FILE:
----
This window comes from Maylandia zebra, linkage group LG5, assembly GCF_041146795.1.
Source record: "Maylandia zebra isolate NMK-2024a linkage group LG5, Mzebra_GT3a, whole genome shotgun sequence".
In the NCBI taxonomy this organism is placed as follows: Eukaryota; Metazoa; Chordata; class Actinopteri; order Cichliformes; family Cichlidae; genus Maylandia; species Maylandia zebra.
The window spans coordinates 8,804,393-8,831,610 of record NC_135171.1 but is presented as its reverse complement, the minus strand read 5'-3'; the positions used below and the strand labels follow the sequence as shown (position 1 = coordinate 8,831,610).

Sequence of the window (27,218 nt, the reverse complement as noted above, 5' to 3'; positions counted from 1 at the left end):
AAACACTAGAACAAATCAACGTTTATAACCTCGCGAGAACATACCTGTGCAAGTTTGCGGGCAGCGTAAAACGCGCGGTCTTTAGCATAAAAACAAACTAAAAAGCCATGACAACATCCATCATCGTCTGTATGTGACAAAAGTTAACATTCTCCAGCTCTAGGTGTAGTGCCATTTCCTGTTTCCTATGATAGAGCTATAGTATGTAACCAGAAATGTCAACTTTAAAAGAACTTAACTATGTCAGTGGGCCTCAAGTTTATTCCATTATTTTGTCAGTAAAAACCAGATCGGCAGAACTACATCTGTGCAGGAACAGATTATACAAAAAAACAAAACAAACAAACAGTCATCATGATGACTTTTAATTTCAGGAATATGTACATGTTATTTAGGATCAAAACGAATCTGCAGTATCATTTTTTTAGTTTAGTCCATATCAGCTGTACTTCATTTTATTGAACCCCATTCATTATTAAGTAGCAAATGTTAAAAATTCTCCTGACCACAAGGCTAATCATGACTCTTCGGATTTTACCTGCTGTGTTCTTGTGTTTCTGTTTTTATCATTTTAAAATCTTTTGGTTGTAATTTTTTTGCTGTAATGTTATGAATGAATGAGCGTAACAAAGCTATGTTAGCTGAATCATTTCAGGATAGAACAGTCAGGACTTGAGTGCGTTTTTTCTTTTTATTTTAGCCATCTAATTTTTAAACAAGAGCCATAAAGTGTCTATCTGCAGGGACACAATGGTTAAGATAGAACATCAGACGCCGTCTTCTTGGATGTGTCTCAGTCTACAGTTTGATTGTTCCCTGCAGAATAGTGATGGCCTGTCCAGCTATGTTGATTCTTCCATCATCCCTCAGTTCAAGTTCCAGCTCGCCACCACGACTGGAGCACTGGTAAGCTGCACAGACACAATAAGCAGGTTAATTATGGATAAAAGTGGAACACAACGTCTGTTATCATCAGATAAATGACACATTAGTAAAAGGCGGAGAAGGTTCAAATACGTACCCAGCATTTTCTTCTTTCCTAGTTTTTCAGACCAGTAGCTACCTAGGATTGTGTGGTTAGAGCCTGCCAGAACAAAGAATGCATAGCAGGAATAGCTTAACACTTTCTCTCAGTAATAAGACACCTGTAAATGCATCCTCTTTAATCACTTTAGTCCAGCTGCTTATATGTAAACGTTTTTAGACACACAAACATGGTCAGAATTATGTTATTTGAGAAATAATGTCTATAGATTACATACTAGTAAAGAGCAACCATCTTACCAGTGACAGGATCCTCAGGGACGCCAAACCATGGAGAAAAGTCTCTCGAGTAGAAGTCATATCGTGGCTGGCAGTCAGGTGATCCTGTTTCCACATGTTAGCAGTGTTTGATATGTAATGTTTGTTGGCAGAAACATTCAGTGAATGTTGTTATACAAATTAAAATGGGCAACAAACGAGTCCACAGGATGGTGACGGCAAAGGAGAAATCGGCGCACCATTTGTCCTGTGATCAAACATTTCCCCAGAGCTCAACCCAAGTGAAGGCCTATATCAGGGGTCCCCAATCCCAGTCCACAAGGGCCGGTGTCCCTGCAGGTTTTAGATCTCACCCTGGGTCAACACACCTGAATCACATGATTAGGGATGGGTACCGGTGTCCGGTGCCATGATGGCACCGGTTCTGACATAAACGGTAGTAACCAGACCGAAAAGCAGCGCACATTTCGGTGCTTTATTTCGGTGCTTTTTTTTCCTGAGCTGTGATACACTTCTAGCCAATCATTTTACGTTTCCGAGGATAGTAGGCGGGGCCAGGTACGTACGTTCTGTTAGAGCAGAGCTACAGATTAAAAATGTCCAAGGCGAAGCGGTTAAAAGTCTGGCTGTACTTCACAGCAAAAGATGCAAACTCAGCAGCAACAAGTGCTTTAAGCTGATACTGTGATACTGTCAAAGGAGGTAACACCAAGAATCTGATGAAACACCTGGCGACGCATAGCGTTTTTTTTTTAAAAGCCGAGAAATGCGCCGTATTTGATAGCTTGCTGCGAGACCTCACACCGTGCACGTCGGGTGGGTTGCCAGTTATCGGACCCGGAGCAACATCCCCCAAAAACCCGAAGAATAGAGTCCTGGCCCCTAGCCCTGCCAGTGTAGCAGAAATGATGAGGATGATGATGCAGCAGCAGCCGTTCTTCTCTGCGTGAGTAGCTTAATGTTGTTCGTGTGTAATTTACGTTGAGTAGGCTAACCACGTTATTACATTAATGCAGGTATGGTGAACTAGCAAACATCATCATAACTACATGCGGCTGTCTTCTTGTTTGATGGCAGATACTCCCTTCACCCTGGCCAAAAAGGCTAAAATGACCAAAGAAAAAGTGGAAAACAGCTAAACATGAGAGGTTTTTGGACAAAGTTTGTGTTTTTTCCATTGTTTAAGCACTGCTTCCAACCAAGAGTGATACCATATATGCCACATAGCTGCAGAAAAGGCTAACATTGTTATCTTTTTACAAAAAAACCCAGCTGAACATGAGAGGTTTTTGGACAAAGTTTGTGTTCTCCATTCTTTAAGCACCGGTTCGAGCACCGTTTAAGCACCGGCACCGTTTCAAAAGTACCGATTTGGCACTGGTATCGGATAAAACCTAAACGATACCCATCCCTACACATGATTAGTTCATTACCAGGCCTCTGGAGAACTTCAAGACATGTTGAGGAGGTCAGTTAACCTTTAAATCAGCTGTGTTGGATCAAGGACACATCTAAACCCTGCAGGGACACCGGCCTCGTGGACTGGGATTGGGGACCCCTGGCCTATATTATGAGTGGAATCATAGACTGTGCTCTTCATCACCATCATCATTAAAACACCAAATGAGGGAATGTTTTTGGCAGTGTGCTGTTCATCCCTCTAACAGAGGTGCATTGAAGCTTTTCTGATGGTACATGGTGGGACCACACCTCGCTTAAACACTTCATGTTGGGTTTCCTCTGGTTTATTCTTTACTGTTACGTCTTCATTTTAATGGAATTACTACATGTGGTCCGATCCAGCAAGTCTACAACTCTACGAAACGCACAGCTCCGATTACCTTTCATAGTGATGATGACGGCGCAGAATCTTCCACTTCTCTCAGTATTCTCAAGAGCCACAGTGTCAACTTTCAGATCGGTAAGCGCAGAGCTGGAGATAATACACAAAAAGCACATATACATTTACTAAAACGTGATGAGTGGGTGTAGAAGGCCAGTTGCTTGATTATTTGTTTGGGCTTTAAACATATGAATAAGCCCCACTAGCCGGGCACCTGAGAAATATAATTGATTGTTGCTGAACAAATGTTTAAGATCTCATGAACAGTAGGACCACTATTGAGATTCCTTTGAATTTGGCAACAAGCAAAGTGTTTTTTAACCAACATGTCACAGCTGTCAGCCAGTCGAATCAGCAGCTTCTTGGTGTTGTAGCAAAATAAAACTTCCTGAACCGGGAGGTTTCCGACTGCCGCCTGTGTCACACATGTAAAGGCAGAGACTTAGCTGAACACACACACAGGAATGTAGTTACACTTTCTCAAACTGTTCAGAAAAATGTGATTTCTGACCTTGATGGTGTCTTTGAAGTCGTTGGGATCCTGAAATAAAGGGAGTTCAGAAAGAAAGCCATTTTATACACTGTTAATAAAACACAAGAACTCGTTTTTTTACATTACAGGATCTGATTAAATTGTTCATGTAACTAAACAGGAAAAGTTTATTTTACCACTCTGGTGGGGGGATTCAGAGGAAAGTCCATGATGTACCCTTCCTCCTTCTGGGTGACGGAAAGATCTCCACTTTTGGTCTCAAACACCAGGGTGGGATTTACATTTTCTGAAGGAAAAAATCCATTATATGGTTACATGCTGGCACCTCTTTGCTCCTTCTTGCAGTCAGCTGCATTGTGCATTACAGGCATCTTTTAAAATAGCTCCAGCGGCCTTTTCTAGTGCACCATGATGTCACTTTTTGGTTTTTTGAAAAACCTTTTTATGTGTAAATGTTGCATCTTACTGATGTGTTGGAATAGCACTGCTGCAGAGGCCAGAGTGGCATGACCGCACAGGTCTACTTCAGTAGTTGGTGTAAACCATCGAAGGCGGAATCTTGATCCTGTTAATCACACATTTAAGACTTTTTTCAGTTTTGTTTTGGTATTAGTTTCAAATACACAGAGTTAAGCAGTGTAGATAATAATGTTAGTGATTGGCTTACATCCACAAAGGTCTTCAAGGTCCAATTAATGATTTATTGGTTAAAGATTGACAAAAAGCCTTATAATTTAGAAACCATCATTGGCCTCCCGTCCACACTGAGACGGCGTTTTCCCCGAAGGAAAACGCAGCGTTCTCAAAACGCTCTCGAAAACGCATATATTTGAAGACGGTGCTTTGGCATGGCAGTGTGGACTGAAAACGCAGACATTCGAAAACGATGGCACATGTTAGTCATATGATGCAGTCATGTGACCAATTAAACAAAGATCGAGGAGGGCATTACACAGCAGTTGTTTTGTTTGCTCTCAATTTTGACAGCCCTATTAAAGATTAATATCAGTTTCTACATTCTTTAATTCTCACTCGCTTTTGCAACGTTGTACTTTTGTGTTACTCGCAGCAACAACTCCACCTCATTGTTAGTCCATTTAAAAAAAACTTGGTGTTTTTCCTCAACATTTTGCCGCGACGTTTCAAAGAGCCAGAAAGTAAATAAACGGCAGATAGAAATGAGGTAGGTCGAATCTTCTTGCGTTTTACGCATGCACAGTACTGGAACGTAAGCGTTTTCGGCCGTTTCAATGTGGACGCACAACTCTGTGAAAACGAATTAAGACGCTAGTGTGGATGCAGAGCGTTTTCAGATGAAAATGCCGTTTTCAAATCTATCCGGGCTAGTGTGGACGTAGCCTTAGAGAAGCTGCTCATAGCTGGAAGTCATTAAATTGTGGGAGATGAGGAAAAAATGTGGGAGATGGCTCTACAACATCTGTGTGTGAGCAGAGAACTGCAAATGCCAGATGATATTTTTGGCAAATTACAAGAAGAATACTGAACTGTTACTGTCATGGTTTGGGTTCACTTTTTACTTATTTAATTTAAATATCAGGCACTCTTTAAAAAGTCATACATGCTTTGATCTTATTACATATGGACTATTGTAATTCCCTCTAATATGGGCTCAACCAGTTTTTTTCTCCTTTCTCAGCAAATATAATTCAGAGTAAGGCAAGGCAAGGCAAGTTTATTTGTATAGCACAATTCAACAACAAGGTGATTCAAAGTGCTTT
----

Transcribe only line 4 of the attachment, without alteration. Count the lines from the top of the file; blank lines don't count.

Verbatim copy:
The window spans coordinates 8,804,393-8,831,610 of record NC_135171.1 but is presented as its reverse complement, the minus strand read 5'-3'; the positions used below and the strand labels follow the sequence as shown (position 1 = coordinate 8,831,610).